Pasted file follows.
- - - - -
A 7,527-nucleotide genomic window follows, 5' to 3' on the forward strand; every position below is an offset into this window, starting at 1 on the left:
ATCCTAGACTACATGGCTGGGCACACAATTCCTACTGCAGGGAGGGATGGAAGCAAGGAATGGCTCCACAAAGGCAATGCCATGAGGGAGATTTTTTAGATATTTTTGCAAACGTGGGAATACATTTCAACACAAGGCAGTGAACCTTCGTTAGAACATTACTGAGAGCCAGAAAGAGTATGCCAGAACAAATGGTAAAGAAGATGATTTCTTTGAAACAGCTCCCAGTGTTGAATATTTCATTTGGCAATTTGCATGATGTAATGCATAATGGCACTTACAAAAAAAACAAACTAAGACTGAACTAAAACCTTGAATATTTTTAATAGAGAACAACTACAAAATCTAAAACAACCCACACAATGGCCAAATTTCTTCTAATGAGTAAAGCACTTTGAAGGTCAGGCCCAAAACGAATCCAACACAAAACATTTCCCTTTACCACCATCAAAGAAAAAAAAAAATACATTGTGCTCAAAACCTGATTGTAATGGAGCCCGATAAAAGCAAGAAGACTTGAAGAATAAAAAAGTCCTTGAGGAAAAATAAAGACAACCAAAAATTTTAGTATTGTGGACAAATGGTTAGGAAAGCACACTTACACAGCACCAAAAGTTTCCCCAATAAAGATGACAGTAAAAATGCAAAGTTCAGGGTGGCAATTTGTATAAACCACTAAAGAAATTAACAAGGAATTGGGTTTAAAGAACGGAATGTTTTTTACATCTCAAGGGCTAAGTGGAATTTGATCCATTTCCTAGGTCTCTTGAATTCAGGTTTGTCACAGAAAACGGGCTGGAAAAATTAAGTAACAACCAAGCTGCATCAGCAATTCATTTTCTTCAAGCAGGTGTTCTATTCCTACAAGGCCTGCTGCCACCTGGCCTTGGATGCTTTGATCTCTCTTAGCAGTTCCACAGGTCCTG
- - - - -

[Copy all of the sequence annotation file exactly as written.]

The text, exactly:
A 7,527-nucleotide genomic window follows, 5' to 3' on the forward strand; every position below is an offset into this window, starting at 1 on the left:
ATCCTAGACTACATGGCTGGGCACACAATTCCTACTGCAGGGAGGGATGGAAGCAAGGAATGGCTCCACAAAGGCAATGCCATGAGGGAGATTTTTTAGATATTTTTGCAAACGTGGGAATACATTTCAACACAAGGCAGTGAACCTTCGTTAGAACATTACTGAGAGCCAGAAAGAGTATGCCAGAACAAATGGTAAAGAAGATGATTTCTTTGAAACAGCTCCCAGTGTTGAATATTTCATTTGGCAATTTGCATGATGTAATGCATAATGGCACTTACAAAAAAAACAAACTAAGACTGAACTAAAACCTTGAATATTTTTAATAGAGAACAACTACAAAATCTAAAACAACCCACACAATGGCCAAATTTCTTCTAATGAGTAAAGCACTTTGAAGGTCAGGCCCAAAACGAATCCAACACAAAACATTTCCCTTTACCACCATCAAAGAAAAAAAAAAATACATTGTGCTCAAAACCTGATTGTAATGGAGCCCGATAAAAGCAAGAAGACTTGAAGAATAAAAAAGTCCTTGAGGAAAAATAAAGACAACCAAAAATTTTAGTATTGTGGACAAATGGTTAGGAAAGCACACTTACACAGCACCAAAAGTTTCCCCAATAAAGATGACAGTAAAAATGCAAAGTTCAGGGTGGCAATTTGTATAAACCACTAAAGAAATTAACAAGGAATTGGGTTTAAAGAACGGAATGTTTTTTACATCTCAAGGGCTAAGTGGAATTTGATCCATTTCCTAGGTCTCTTGAATTCAGGTTTGTCACAGAAAACGGGCTGGAAAAATTAAGTAACAACCAAGCTGCATCAGCAATTCATTTTCTTCAAGCAGGTGTTCTATTCCTACAAGGCCTGCTGCCACCTGGCCTTGGATGCTTTGATCTCTCTTAGCAGTTCCACAGGTCCTG